The move by the education authorities to train
teachers in classroom techniques, particularly over ensuring discipline among pupils, is commendable. It ought to have come much earlier, but that it finally has encourages us in the belief that we can now look forward to some quality teaching in schools. That of course depends on how well and how soon teachers at the primary and secondary education as well as madrasah levels are imparted training on how they must conduct classes. Obviously, they will have to discard corporal punishment, which has generally been a bad tradition with education in our circumstances. The old idea of sparing the rod and spoiling the child does not hold good any more. In these more sensitive times, it is critically important that teachers bring into the classroom all those attributes which will make them role models for their pupils and thereby make education for the young a true and focused search for knowledge.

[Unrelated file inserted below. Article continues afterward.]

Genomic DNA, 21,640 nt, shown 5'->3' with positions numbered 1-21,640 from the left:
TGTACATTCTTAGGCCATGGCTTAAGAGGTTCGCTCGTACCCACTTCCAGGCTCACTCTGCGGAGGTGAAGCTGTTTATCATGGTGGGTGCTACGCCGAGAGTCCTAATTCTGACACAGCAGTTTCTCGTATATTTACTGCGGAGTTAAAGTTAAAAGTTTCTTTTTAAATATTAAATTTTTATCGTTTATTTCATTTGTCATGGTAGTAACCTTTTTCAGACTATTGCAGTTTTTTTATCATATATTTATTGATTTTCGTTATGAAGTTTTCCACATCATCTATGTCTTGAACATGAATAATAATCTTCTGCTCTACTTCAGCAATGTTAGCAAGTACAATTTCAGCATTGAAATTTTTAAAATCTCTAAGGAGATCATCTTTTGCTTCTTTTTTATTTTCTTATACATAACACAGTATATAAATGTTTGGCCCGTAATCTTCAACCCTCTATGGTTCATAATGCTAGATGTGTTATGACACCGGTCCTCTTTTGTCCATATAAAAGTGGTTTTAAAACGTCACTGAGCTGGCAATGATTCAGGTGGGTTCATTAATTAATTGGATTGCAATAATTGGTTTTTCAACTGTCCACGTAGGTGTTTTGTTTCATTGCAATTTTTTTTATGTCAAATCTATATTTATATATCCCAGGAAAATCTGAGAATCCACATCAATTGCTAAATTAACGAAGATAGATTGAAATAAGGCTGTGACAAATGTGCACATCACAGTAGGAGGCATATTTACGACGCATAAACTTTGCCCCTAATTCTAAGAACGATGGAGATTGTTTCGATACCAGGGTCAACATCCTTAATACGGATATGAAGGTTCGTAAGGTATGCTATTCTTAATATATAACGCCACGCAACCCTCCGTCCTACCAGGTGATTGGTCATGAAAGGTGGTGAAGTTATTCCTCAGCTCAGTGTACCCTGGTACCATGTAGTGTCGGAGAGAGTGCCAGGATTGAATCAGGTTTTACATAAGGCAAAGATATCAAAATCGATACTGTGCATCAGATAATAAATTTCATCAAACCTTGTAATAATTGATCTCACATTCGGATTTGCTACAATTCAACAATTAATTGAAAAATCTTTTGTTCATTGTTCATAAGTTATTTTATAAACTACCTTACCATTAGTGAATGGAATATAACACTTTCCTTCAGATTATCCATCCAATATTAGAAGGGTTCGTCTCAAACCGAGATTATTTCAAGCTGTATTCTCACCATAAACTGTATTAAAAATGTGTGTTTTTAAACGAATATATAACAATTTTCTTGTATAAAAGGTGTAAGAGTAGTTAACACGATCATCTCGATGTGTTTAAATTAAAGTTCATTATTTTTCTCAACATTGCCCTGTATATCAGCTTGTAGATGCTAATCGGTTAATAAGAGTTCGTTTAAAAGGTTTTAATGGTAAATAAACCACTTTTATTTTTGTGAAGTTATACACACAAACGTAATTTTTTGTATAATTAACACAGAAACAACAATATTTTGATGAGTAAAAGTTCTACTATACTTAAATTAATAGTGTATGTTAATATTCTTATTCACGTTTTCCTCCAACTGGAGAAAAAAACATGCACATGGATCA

We understand that the Directorate of Secondary and Higher Education is engaged in preparing the draft of a manual relating to teachers' training. That is a good move and once the education ministry sets about overseeing such training, it will surely be another feather in its cap. The ministry has performed well, thanks to an able and committed minister, over these past two and a half years. Its goal of turning teachers away from inflicting corporal punishment on pupils promises to set education along a modern path. Such new generation philosophy must make it clear to teachers that corporal punishment degrades pupils and far from ensuring that no child is left behind only leaves large swathes of pupils psychologically scarred, perhaps for life. Corporal punishment is but a mirror image of the societal violence we are all keen to stamp out. Worse, inflicting corporal punishment on the young exposes a yawning gap in a teacher's suitability for teaching: he or she is incapable of exerting moral influence on the pupil.
Teaching loses meaning if the teacher bases classroom instructions on fear. The new guidelines on classroom techniques should result in meaningful change.